Day 14 - Cairo/Shopra - Christians/Muslims: United - February 6, 2012

For decades now, the powers governing Egypt have been trying to create tensions between the various religious communities (Western media also contribute actively to raising tension by broadcasting clashes between the Islamic and Christian communities, while not talking enough about the good relationships in place). So, how about a return to tolerance and sense of community, as found in the heart of the Shopra quarter (6 million inhabitants) which concentrates the largest community of Copts (around 70%) living peacefully alongside Muslims (around 30%) with mutual respect for their neighbor’s religion.

In this photo you can see the religious symbols of the two communities - in the center a luminous inscription devoted to the Prophet Mohammed, and just above, a representation of the Virgin Mary.

Having lived in this neighborhood in the home of a Muslim family for several days now, I can vouchsafe just how excellently the two communities get on together, treating each other as equals, all brother Egyptians. In the streets you can see numerous booths where Muslims and Christians mingle – to the point where one no longer pays any attention to the faith of the person opposite, but rather to his human qualities.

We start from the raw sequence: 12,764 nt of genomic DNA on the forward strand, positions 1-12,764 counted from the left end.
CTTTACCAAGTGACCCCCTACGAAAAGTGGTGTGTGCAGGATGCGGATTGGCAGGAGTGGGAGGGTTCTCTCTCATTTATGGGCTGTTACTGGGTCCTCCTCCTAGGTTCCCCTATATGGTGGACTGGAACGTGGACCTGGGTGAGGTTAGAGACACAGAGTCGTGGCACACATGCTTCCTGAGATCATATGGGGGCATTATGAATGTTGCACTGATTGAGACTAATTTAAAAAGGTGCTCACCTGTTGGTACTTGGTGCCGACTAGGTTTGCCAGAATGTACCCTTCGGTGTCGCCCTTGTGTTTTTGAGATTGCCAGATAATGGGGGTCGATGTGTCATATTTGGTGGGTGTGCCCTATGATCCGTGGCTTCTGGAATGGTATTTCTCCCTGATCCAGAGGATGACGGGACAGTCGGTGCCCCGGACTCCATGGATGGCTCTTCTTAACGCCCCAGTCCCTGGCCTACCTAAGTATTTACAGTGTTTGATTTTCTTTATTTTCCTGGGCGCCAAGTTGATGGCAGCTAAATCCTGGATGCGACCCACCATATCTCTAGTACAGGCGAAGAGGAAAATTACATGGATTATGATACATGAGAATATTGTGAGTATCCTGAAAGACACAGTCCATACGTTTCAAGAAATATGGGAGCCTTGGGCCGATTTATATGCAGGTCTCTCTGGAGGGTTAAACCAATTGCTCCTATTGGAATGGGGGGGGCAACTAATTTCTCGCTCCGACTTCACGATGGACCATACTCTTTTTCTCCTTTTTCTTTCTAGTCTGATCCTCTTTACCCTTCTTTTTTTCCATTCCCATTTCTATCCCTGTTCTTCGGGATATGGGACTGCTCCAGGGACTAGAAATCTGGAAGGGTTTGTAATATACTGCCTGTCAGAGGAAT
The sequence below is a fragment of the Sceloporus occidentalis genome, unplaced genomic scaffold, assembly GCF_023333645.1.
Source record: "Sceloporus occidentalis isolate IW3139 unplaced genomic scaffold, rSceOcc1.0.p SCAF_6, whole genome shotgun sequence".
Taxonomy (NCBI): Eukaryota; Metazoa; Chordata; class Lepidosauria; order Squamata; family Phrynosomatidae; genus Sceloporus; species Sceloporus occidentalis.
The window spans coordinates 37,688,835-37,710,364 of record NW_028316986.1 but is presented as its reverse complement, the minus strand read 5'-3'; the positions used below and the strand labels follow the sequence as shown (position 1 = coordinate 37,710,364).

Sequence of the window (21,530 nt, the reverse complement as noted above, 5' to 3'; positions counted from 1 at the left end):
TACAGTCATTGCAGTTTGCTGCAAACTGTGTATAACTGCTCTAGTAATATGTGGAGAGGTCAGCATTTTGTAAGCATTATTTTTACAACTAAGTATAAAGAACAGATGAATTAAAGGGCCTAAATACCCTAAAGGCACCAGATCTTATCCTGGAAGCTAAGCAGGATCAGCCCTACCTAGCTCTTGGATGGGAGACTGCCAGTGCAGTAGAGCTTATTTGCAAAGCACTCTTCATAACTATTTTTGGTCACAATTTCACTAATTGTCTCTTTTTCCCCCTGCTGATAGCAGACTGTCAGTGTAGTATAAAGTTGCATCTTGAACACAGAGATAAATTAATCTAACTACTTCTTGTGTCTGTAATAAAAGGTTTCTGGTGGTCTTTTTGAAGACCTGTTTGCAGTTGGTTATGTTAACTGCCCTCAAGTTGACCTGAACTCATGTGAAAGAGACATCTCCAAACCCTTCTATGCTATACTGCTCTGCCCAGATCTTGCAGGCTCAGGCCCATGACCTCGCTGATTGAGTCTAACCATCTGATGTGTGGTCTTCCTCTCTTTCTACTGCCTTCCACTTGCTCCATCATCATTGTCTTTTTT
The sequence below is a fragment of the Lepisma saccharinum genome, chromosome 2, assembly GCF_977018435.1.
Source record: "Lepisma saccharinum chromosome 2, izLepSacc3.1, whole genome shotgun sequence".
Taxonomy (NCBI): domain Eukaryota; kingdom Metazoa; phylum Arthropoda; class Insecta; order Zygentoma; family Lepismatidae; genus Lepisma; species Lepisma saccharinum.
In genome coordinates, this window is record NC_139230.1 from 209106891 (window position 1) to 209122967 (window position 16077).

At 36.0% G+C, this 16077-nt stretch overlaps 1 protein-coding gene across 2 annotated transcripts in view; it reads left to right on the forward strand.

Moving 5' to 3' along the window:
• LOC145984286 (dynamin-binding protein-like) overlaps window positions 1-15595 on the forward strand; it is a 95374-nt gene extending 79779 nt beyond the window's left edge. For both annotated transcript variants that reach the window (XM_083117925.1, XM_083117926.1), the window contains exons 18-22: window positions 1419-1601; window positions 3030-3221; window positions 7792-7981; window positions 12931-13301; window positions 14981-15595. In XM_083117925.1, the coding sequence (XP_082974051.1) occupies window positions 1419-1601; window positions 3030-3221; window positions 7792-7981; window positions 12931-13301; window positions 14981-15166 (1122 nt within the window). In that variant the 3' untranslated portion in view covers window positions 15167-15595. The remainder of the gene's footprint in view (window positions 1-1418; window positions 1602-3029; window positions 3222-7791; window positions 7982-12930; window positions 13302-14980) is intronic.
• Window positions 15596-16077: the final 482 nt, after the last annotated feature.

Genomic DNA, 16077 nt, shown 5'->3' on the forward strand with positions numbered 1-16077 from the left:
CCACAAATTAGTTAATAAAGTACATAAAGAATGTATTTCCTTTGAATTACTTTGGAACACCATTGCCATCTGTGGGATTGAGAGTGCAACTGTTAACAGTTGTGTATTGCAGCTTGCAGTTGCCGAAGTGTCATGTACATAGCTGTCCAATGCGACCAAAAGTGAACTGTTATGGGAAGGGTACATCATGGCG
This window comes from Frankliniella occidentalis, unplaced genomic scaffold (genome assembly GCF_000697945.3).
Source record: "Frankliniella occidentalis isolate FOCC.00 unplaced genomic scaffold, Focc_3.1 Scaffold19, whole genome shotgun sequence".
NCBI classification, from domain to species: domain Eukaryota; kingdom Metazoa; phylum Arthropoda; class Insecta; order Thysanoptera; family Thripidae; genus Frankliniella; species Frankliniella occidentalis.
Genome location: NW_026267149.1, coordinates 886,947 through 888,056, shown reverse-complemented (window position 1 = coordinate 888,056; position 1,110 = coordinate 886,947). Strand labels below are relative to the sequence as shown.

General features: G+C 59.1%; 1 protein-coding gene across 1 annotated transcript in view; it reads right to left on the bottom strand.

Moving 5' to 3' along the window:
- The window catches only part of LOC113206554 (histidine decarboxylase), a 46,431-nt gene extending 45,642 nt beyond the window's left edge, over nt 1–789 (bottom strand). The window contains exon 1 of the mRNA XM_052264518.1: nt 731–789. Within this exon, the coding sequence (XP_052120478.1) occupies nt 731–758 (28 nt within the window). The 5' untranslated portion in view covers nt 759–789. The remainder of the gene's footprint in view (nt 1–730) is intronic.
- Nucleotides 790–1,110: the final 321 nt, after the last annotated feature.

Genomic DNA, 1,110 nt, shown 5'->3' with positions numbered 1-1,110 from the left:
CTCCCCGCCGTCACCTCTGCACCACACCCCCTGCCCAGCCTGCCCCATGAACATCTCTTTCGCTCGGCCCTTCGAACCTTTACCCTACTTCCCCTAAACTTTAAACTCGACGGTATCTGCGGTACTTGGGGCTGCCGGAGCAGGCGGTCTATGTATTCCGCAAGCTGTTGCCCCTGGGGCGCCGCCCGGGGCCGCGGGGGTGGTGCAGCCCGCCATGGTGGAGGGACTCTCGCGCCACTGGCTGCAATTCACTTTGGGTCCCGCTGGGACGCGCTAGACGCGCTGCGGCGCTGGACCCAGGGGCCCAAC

Let’s remember that, during the 2011 revolution, while chaos reigned once police had left the streets to the mercy of bandits, the population of Shopra rose brilliantly to the occasion, and were able to work together to protect shops, homes and places of worship.

Even so, the Egyptian Coptic community remains under palpable tension (in the last 12 months, I have never had to be as ready to show my credentials as when approaching Copts). Also, there is no doubt that to be Coptic in Egypt is not easy. With a lack of involvement from the government, effectively each district is self-managed by its residents according to clearly defined local rules, and the Shopra quarter is living proof that peaceful co-existence between the two communities is possible. Tahrir Square was another inspiring witness of such cooperation.

Some humble advice to finish – when the religious conflicts of Egypt reach you in the West, ask yourself some questions: who benefits from these confrontations?  Who commands them?


Photo & text by Gaël Favari

(Photo © Gaël Favari for The Global Journal)


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